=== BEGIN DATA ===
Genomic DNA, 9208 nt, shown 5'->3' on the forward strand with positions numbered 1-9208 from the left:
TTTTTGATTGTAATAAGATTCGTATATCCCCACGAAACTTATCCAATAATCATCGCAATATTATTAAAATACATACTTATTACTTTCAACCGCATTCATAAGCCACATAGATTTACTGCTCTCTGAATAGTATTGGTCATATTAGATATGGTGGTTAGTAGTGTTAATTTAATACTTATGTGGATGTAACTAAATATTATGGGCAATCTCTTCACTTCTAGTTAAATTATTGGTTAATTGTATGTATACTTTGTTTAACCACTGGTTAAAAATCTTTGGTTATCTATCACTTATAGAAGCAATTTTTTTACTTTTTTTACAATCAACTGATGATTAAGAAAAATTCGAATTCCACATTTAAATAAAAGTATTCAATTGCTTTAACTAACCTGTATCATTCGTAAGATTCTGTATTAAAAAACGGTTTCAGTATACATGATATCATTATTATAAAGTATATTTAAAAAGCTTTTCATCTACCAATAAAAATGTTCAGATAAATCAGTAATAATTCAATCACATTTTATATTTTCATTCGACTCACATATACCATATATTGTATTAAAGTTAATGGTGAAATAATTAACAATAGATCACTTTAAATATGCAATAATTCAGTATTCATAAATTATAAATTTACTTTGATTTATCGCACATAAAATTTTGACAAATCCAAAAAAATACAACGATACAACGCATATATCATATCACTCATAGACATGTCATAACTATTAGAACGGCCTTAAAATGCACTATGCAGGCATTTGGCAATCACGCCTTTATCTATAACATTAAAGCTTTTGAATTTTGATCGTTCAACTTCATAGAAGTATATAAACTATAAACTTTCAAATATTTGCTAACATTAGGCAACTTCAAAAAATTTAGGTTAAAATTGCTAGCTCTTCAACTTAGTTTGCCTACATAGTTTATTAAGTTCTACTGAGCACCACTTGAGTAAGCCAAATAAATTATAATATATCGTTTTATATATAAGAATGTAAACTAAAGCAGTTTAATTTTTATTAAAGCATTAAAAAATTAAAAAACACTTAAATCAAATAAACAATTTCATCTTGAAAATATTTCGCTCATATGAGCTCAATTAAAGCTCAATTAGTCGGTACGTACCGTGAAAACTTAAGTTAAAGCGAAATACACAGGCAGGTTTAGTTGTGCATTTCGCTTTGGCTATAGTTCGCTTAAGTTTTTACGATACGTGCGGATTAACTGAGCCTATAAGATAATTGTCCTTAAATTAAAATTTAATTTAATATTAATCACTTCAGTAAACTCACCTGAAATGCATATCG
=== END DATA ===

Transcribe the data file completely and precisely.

Genomic DNA, 9208 nt, shown 5'->3' on the forward strand with positions numbered 1-9208 from the left:
TTTTTGATTGTAATAAGATTCGTATATCCCCACGAAACTTATCCAATAATCATCGCAATATTATTAAAATACATACTTATTACTTTCAACCGCATTCATAAGCCACATAGATTTACTGCTCTCTGAATAGTATTGGTCATATTAGATATGGTGGTTAGTAGTGTTAATTTAATACTTATGTGGATGTAACTAAATATTATGGGCAATCTCTTCACTTCTAGTTAAATTATTGGTTAATTGTATGTATACTTTGTTTAACCACTGGTTAAAAATCTTTGGTTATCTATCACTTATAGAAGCAATTTTTTTACTTTTTTTACAATCAACTGATGATTAAGAAAAATTCGAATTCCACATTTAAATAAAAGTATTCAATTGCTTTAACTAACCTGTATCATTCGTAAGATTCTGTATTAAAAAACGGTTTCAGTATACATGATATCATTATTATAAAGTATATTTAAAAAGCTTTTCATCTACCAATAAAAATGTTCAGATAAATCAGTAATAATTCAATCACATTTTATATTTTCATTCGACTCACATATACCATATATTGTATTAAAGTTAATGGTGAAATAATTAACAATAGATCACTTTAAATATGCAATAATTCAGTATTCATAAATTATAAATTTACTTTGATTTATCGCACATAAAATTTTGACAAATCCAAAAAAATACAACGATACAACGCATATATCATATCACTCATAGACATGTCATAACTATTAGAACGGCCTTAAAATGCACTATGCAGGCATTTGGCAATCACGCCTTTATCTATAACATTAAAGCTTTTGAATTTTGATCGTTCAACTTCATAGAAGTATATAAACTATAAACTTTCAAATATTTGCTAACATTAGGCAACTTCAAAAAATTTAGGTTAAAATTGCTAGCTCTTCAACTTAGTTTGCCTACATAGTTTATTAAGTTCTACTGAGCACCACTTGAGTAAGCCAAATAAATTATAATATATCGTTTTATATATAAGAATGTAAACTAAAGCAGTTTAATTTTTATTAAAGCATTAAAAAATTAAAAAACACTTAAATCAAATAAACAATTTCATCTTGAAAATATTTCGCTCATATGAGCTCAATTAAAGCTCAATTAGTCGGTACGTACCGTGAAAACTTAAGTTAAAGCGAAATACACAGGCAGGTTTAGTTGTGCATTTCGCTTTGGCTATAGTTCGCTTAAGTTTTTACGATACGTGCGGATTAACTGAGCCTATAAGATAATTGTCCTTAAATTAAAATTTAATTTAATATTAATCACTTCAGTAAACTCACCTGAAATGCATATCG